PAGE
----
My neighbors hadn’t heard it was haunted, nor had the girls hanging out in the lobby in town for a volleyball tournament. Their parents had chosen the restaurant because it worked for a crowd, offering plenty of seating for large groups and fussy options like basic butter and noodles.

My server was all smiles and recommendations. Certainly not intimidated by the lurking spirits, she enthusiastically suggested the Italian cream soda, a fizzy sip topped with cream that comes in a souvenir glass to take home. As for the food, she said many people come just for the Mizithra cheese and the browned buttery pasta, but her mother was a big fan of the chicken parmesan. For those looking for something a little spicy, she recommended the Spicy Spaghetti Vesuvius. I went with the Mizithra.

Now, I would love to say the food was life changing or even unforgettable, but that would be a lie. My starter salad was a little sad, a handful of lettuce with shredded carrots and croutons that mirrored the pre-mixed stuff from the supermarket. The bread, although warm and whole, was dry and dense. I had hoped for the pasta and its cheese imported from Greece, but it was little more than noodles in a brown butter bath. The saving grace was to mop up the browned butter with the bread, but that was more about the indulgent act than the taste.

Click to enlarge Mizithra cheese and brown butter are a factory favorite.  - ALLISON YOUNG

Mizithra cheese and brown butter are a factory favorite.

Allison Young

The food was disappointing, but the people watching weren’t. At the next table was a teenage girl celebrating her birthday with her grandparents. It was the birthday girl’s first time at the spaghetti factory and the grandparents’ first time in 35 years. They all smiled as staff marched past singing happy birthday, delivering slices of chocolate cake, cheesecake and tiramisu.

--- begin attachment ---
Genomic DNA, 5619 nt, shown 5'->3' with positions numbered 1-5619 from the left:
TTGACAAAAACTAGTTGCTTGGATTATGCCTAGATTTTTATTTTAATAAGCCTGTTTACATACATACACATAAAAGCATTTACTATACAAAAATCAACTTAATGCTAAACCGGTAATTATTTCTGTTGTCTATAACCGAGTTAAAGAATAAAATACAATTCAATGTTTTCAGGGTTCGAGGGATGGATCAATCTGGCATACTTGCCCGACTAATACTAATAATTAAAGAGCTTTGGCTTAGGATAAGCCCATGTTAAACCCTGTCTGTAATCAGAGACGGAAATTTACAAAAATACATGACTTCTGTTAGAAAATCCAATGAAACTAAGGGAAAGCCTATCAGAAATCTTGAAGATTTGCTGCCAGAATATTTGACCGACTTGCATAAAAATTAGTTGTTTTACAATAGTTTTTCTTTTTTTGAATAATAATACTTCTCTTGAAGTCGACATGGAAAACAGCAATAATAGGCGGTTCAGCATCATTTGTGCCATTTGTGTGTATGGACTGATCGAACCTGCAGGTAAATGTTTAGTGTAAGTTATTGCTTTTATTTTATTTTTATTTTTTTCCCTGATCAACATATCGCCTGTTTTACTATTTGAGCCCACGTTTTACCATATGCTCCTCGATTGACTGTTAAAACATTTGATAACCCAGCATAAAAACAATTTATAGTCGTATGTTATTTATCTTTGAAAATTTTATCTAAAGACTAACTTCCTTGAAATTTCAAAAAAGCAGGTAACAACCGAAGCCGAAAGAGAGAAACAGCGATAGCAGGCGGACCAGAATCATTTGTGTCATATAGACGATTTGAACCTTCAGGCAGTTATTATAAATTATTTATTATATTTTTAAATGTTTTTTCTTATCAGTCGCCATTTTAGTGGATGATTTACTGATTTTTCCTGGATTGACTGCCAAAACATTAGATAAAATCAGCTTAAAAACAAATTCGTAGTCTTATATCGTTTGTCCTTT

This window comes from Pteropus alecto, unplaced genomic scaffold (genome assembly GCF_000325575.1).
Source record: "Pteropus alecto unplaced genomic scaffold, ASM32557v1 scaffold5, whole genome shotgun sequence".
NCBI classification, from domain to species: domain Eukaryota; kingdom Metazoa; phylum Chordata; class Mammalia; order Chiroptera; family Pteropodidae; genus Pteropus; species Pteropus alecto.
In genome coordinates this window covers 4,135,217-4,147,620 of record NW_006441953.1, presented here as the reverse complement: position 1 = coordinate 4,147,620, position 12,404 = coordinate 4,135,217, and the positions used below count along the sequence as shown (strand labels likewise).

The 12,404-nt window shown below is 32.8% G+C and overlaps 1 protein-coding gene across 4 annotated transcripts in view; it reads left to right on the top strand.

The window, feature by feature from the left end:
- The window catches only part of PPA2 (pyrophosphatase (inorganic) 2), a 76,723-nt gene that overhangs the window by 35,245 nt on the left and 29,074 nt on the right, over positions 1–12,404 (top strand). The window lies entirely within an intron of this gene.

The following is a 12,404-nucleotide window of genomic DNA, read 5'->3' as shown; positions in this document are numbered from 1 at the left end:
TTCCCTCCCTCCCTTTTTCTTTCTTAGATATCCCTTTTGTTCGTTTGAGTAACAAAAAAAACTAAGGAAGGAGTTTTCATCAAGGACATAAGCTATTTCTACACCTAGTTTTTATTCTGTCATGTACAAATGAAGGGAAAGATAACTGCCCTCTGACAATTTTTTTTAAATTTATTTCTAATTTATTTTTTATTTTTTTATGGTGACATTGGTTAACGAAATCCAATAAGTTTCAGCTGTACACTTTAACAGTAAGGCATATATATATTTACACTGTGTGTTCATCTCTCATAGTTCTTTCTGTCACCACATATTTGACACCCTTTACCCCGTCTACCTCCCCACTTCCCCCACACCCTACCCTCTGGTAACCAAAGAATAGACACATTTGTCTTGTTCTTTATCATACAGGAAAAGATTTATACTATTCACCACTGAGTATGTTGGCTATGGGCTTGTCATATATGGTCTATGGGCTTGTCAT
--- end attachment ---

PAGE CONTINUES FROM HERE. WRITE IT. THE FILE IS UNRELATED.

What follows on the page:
I finished with my one scoop of spumoni, a Spaghetti Factory signature described as a mix of chocolate, pistachio and cherry ice cream, which really tasted like chocolate.

While waiting for the check, I scanned the place for spirits, but saw smiles instead. There was a dad happily diving into big meatballs, a couple dining in the cart clinking wine glasses with seductive smiles, and a large group celebrating a birthday at a table covered in presents and surrounded by balloons.

Still, when my waiter came by, I couldn’t help but ask her if she had experienced something supernatural. She swears she saw a plate move once in the kitchen, but she said it more with fervor than dread.

Click to enlarge The bar has wood accents and candy cane columns.  - ALLISON YOUNG

The bar has wood accents and candy cane columns.

Allison Young

Ok, so if the guests weren’t there for the ghosts, why were they there? Why did the grandparents choose this restaurant to celebrate their granddaughter and why do my neighbors come back year after year?

I looked around me at the restaurants and the decor, and I couldn’t help feeling nostalgic, as if I too was celebrating something special. Perhaps it was the fact that you could order the same meal for your 47th wedding anniversary as your first date in the tiered setting that made you feel like you were stepping back to a simpler time, when an Italian soda and a plate of pasta could make you forget all the evils of the outside world. I could only guess that was why the supposed spirits stayed too.

The old spaghetti factory
1418 North Central Avenue
Opening hours: Sunday to Thursday from 11 a.m. to 9.30 p.m.; Friday and Saturday from 11 a.m. to 10 p.m.